Another defining element may have been the city’s constant struggle with nearby Eretria (only 20km away) for possession of the fertile Lelantine plain which lay between them. This was not just an idle local struggle, but a bitter war which dragged on for decades in the second half of the 8th century bc, and involved a number of other Greek city-states as distant as Miletus (which supported Eretria) and Samos (which supported Chalcis). The outcome is not altogether clear, although Chalcis appears subsequently to have controlled the plain in the 7th century bc. The city’s last king, Amphidamos, who was a contemporary of Hesiod, was killed in this struggle. Afterwards the government passed to the aristocracy (although Aristotle in his Politics cites a later tyrant named Phoxus, who is otherwise unknown.) After the city sided with Boeotia against Athens in an attempt to reinstate the exiled tyrant Hippias, the Athenians over whelmed the city in 506 bc, confiscated and settled clerurchs on their territory, dismantled their navy and took control of their Italian and Sicilian colonies. According to Herodotus, Chalcis contributed 20 ships in 480 bc to the Greek fleet at Salamis and its soldiers took part in the battle of Plataea. Demosthenes saw Chalcis as instrumental in extending Mac edonian attempts to control Greece. The city was taken in 338 bc by Philip of Macedon, who settled a garrison on the mainland side of the Euripus. In the 2nd century bc it was largely under Roman control, and was attacked punitively in 146 bc (in the same year that Corinth was also razed by the Romans) for disloyalty during the struggle between Rome and the Achaean Confederacy.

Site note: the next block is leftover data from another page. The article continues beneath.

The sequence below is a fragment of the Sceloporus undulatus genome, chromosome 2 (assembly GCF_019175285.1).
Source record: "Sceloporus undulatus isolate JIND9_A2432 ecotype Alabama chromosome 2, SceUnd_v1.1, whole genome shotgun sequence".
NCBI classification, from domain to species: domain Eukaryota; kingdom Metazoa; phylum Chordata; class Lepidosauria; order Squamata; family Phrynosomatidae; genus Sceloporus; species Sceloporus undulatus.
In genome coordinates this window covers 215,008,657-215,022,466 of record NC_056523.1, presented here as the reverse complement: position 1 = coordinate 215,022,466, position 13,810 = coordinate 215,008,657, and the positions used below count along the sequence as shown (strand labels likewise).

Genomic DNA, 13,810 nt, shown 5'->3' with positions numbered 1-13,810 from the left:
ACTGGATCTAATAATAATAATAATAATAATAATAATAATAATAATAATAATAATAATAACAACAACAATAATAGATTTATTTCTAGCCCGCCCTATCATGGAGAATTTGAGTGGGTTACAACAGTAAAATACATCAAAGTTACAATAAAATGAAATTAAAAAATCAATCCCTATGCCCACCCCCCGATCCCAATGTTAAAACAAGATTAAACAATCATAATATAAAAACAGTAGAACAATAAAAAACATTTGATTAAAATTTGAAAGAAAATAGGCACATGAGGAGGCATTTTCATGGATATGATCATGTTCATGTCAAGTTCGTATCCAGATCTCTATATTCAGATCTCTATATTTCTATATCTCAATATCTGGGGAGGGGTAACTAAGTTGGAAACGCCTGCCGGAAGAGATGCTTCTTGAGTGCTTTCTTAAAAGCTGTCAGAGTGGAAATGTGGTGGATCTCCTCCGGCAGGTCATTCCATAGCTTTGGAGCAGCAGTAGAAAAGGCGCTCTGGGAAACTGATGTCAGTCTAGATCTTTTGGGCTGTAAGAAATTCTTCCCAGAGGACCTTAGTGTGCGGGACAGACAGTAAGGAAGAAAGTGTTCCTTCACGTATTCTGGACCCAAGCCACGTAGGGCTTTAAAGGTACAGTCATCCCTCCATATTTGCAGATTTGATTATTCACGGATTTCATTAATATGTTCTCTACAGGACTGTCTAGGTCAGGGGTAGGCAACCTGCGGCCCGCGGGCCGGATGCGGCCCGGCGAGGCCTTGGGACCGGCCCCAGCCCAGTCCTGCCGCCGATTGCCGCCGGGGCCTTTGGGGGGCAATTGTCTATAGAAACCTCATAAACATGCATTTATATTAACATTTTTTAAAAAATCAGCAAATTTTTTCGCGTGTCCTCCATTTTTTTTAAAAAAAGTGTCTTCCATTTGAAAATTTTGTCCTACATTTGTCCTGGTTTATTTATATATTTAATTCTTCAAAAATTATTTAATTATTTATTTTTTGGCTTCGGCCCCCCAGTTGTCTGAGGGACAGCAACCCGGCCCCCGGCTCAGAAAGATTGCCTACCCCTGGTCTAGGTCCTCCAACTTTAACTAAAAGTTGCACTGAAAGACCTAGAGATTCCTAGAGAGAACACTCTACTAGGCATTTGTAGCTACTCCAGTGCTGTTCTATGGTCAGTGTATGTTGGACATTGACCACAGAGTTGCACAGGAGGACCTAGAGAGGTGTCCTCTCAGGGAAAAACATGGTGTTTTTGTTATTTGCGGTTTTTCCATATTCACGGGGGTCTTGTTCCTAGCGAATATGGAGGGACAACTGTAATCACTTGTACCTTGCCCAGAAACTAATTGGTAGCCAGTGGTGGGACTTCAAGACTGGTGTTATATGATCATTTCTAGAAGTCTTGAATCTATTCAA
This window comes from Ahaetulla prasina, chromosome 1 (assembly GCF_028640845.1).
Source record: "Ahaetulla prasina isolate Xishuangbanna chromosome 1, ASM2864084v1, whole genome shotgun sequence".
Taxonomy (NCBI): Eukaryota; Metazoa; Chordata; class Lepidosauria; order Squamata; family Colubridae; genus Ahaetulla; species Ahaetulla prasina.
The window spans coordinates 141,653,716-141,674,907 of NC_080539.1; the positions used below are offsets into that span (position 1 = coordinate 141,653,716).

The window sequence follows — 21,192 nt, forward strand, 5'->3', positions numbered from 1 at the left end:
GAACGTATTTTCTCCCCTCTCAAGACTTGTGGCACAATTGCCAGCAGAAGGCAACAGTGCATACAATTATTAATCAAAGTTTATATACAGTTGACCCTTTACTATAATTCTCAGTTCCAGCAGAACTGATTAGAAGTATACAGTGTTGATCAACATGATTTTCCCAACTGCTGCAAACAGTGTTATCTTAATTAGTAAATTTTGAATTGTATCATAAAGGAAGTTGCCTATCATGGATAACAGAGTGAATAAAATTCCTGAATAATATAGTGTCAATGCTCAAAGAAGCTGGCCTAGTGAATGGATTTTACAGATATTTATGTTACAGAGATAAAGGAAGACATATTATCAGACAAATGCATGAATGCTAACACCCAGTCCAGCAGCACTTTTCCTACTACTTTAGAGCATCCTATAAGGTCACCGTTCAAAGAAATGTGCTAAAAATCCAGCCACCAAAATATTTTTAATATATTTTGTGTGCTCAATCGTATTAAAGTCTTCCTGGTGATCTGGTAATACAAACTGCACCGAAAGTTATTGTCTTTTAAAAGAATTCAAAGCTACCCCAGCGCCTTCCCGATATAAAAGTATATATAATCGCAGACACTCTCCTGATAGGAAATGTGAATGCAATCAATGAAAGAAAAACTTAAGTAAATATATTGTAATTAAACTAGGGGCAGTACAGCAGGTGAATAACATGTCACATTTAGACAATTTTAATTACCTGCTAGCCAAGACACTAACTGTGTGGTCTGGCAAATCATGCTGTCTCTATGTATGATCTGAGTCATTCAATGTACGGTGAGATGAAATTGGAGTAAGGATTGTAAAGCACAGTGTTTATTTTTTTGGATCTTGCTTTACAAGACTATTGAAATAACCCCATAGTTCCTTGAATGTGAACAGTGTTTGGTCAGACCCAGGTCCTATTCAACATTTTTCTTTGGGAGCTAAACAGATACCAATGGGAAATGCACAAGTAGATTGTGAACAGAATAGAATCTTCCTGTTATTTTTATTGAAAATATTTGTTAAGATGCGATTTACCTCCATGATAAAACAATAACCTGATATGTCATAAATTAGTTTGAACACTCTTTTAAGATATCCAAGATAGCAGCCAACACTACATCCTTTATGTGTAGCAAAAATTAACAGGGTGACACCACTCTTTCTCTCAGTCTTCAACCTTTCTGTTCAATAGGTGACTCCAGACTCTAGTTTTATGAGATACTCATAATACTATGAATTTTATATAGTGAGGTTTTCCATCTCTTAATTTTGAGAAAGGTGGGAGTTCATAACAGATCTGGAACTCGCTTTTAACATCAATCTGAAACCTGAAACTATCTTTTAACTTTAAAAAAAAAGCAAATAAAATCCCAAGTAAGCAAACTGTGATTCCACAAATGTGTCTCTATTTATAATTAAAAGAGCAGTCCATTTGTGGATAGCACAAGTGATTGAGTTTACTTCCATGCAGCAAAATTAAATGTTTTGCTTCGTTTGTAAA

In the 6th century ad, the Emperor Justinian had an innovative, movable bridge constructed on the Euripus to in crease the ease of passage for commerce. The city appears to have maintained a discreet commercial importance through out the Byzantine period, with the production and trade of silk becoming a new and increasinlgy important element of its economy. In 1210 Chalcis was seized by the Venetians, who fortified it with walls and made it the capital of their kingdom of Negroponte. The name ‘Negroponte’ is an Italian variant on ‘Egripo’ or ‘Evripo’. With considerable expense of military energy the Turkish forces of Mehmet the Conqueror took the city in 1470, built their first castle of Karababa over the Venetian fort, and Chalcis became the headquarters of the Kaptan Pasa. The Venetian admiral and doge, Francesco Morosini, tried to regain the city in 1688 but had to call off his siege after 4,000 of his troops died of malaria. The city was only freed of Turkish control in 1833 when the whole is land of Euboea became part of the independent Greek state.